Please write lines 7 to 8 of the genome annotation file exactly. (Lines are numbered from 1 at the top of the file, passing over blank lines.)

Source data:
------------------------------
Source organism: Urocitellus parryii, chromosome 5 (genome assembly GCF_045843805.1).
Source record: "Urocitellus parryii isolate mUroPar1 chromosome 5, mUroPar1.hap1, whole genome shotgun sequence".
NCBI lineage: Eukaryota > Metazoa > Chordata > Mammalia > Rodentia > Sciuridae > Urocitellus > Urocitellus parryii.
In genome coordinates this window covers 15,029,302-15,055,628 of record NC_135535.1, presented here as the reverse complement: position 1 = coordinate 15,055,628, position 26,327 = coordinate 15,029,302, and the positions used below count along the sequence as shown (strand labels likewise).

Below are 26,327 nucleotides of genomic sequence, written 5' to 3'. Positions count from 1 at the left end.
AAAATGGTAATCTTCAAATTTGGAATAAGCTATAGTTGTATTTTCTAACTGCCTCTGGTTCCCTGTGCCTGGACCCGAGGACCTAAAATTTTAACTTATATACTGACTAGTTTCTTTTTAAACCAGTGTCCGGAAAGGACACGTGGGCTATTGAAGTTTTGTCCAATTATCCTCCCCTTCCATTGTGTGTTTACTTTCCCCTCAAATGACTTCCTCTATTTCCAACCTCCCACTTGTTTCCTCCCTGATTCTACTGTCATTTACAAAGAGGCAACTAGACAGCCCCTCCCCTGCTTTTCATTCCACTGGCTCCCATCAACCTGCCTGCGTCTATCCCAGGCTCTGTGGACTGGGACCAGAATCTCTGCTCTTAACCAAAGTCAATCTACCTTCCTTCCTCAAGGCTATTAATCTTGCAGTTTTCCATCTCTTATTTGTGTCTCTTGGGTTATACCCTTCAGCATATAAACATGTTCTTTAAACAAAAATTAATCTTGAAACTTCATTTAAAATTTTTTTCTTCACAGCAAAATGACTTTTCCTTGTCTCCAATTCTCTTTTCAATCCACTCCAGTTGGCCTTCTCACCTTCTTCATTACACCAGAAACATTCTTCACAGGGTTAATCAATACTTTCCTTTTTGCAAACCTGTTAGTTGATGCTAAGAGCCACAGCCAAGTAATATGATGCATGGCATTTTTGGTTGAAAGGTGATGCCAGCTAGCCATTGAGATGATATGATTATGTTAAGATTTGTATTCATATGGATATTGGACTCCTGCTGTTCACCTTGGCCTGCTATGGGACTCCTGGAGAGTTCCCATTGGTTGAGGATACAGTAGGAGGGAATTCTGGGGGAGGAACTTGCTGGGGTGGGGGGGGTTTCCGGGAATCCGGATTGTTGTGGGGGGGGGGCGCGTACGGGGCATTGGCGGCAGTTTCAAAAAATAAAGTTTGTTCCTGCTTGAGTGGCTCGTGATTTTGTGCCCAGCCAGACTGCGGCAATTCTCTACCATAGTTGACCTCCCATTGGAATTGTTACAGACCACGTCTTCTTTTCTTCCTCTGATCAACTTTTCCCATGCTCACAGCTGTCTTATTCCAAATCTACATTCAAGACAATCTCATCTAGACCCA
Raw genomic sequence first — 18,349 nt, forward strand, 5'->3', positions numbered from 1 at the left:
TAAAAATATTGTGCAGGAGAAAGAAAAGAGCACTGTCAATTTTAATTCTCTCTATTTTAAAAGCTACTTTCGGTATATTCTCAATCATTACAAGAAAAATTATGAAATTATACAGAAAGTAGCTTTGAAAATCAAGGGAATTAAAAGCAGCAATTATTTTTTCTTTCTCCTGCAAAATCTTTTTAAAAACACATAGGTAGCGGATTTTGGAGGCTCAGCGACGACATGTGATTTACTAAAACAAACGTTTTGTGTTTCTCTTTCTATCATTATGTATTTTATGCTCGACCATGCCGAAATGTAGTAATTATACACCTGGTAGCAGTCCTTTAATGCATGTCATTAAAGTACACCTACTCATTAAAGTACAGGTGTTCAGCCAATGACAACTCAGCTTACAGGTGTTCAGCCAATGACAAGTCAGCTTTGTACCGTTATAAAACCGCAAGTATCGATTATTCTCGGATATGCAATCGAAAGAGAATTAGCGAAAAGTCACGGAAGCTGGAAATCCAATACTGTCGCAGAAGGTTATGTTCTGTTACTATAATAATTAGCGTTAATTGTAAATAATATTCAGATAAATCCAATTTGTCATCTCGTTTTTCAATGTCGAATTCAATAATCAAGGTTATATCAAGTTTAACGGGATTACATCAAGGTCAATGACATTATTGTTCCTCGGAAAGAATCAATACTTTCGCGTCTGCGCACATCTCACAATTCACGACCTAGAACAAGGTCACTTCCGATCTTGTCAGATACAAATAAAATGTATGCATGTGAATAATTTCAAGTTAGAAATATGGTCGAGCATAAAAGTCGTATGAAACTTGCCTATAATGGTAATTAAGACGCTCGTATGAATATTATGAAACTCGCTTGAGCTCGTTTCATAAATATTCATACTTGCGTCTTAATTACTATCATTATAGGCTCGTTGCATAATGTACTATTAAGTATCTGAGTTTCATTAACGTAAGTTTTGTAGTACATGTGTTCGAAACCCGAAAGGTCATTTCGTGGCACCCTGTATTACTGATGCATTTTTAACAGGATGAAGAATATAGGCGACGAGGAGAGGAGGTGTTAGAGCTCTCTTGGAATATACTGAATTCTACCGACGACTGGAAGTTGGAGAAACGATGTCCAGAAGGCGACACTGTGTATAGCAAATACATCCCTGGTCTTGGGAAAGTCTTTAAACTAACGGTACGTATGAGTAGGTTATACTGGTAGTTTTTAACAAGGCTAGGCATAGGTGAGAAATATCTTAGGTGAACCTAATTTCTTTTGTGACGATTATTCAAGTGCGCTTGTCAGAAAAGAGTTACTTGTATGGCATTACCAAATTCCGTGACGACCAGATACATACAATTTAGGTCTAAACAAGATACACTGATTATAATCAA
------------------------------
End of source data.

Raw genomic sequence first — 18,349 nt, forward strand, 5'->3', positions numbered from 1 at the left:
TAAAAATATTGTGCAGGAGAAAGAAAAGAGCACTGTCAATTTTAATTCTCTCTATTTTAAAAGCTACTTTCGGTATATTCTCAATCATTACAAGAAAAATTATGAAATTATACAGAAAGTAGCTTTGAAAATCAAGGGAATTAAAAGCAGCAATTATTTTTTCTTTCTCCTGCAAAATCTTTTTAAAAACACATAGGTAGCGGATTTTGGAGGCTCAGCGACGACATGTGATTTACTAAAACAAACGTTTTGTGTTTCTCTTTCTATCATTATGTATTTTATGCTCGACCATGCCGAAATGTAGTAATTATACACCTGGTAGCAGTCCTTTAATGCATGTCATTAAAGTACACCTACTCATTAAAGTACAGGTGTTCAGCCAATGACAACTCAGCTTACAGGTGTTCAGCCAATGACAAGTCAGCTTTGTACCGTTATAAAACCGCAAGTATCGATTATTCTCGGATATGCAATCGAAAGAGAATTAGCGAAAAGTCACGGAAGCTGGAAATCCAATACTGTCGCAGAAGGTTATGTTCTGTTACTATAATAATTAGCGTTAATTGTAAATAATATTCAGATAAATCCAATTTGTCATCTCGTTTTTCAATGTCGAATTCAATAATCAAGGTTATATCAAGTTTAACGGGATTACATCAAGGTCAATGACATTATTGTTCCTCGGAAAGAATCAATACTTTCGCGTCTGCGCACATCTCACAATTCACGACCTAGAACAAGGTCACTTCCGATCTTGTCAGATACAAATAAAATGTATGCATGTGAATAATTTCAAGTTAGAAATATGGTCGAGCATAAAAGTCGTATGAAACTTGCCTATAATGGTAATTAAGACGCTCGTATGAATATTATGAAACTCGCTTGAGCTCGTTTCATAAATATTCATACTTGCGTCTTAATTACTATCATTATAGGCTCGTTGCATAATGTACTATTAAGTATCTGAGTTTCATTAACGTAAGTTTTGTAGTACATGTGTTCGAAACCCGAAAGGTCATTTCGTGGCACCCTGTATTACTGATGCATTTTTAACAGGATGAAGAATATAGGCGACGAGGAGAGGAGGTGTTAGAGCTCTCTTGGAATATACTGAATTCTACCGACGACTGGAAGTTGGAGAAACGATGTCCAGAAGGCGACACTGTGTATAGCAAATACATCCCTGGTCTTGGGAAAGTCTTTAAACTAACGGTACGTATGAGTAGGTTATACTGGTAGTTTTTAACAAGGCTAGGCATAGGTGAGAAATATCTTAGGTGAACCTAATTTCTTTTGTGACGATTATTCAAGTGCGCTTGTCAGAAAAGAGTTACTTGTATGGCATTACCAAATTCCGTGACGACCAGATACATACAATTTAGGTCTAAACAAGATACACTGATTATAATCAA